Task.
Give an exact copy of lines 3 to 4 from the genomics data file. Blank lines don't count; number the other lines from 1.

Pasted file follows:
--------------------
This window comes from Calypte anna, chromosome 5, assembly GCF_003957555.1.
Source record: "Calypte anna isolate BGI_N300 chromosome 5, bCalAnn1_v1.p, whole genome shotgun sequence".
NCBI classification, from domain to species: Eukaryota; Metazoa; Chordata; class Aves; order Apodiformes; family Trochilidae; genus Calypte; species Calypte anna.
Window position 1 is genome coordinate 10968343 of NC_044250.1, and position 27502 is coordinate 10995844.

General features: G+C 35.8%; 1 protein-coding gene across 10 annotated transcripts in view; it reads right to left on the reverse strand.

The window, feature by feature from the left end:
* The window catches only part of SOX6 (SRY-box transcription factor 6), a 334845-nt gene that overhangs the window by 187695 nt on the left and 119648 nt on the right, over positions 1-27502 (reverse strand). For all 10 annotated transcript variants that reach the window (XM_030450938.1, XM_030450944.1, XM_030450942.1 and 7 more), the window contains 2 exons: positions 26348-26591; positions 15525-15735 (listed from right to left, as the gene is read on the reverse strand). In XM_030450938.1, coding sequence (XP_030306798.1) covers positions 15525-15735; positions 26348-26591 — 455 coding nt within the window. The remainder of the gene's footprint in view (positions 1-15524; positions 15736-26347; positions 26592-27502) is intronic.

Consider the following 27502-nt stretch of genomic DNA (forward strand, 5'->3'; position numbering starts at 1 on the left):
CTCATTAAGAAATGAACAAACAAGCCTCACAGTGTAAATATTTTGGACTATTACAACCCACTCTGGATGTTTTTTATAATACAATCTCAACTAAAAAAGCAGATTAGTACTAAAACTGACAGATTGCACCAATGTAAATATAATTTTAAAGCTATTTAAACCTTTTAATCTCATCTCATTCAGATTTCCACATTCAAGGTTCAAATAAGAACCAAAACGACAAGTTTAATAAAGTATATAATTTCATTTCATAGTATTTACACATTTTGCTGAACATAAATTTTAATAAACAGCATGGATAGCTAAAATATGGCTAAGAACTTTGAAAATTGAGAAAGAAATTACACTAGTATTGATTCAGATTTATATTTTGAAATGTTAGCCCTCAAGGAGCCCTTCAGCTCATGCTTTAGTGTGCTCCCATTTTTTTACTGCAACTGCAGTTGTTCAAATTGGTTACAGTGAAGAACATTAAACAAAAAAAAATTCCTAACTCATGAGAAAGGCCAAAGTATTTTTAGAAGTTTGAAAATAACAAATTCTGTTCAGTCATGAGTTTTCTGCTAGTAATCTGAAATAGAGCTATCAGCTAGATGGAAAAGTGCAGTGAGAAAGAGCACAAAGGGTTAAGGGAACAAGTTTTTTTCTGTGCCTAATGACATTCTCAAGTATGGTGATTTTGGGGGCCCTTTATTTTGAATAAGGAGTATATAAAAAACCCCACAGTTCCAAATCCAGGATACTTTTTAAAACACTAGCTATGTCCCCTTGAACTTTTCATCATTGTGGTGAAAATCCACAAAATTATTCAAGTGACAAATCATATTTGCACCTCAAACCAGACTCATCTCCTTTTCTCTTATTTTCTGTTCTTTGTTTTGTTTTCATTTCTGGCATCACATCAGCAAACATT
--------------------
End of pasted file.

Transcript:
NCBI classification, from domain to species: Eukaryota; Metazoa; Chordata; class Aves; order Apodiformes; family Trochilidae; genus Calypte; species Calypte anna.
Window position 1 is genome coordinate 10968343 of NC_044250.1, and position 27502 is coordinate 10995844.